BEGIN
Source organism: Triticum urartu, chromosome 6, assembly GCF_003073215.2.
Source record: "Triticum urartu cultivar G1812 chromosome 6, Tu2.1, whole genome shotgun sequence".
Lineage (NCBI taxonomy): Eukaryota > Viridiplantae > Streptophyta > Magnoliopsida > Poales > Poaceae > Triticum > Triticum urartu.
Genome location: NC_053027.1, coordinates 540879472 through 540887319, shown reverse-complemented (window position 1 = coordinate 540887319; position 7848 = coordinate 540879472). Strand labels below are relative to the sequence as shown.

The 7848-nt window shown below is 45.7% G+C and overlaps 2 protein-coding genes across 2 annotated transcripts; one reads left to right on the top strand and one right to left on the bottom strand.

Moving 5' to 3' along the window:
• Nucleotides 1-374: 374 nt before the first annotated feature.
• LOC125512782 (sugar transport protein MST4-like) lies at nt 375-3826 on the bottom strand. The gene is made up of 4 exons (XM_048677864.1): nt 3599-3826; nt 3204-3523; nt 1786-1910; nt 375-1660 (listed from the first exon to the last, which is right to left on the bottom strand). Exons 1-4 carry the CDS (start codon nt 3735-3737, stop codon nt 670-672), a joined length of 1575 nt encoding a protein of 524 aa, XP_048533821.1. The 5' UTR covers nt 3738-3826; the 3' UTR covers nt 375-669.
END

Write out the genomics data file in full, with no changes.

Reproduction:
Source organism: Triticum urartu, chromosome 6, assembly GCF_003073215.2.
Source record: "Triticum urartu cultivar G1812 chromosome 6, Tu2.1, whole genome shotgun sequence".
Lineage (NCBI taxonomy): Eukaryota > Viridiplantae > Streptophyta > Magnoliopsida > Poales > Poaceae > Triticum > Triticum urartu.
Genome location: NC_053027.1, coordinates 540879472 through 540887319, shown reverse-complemented (window position 1 = coordinate 540887319; position 7848 = coordinate 540879472). Strand labels below are relative to the sequence as shown.

The 7848-nt window shown below is 45.7% G+C and overlaps 2 protein-coding genes across 2 annotated transcripts; one reads left to right on the top strand and one right to left on the bottom strand.

Moving 5' to 3' along the window:
• Nucleotides 1-374: 374 nt before the first annotated feature.
• LOC125512782 (sugar transport protein MST4-like) lies at nt 375-3826 on the bottom strand. The gene is made up of 4 exons (XM_048677864.1): nt 3599-3826; nt 3204-3523; nt 1786-1910; nt 375-1660 (listed from the first exon to the last, which is right to left on the bottom strand). Exons 1-4 carry the CDS (start codon nt 3735-3737, stop codon nt 670-672), a joined length of 1575 nt encoding a protein of 524 aa, XP_048533821.1. The 5' UTR covers nt 3738-3826; the 3' UTR covers nt 375-669.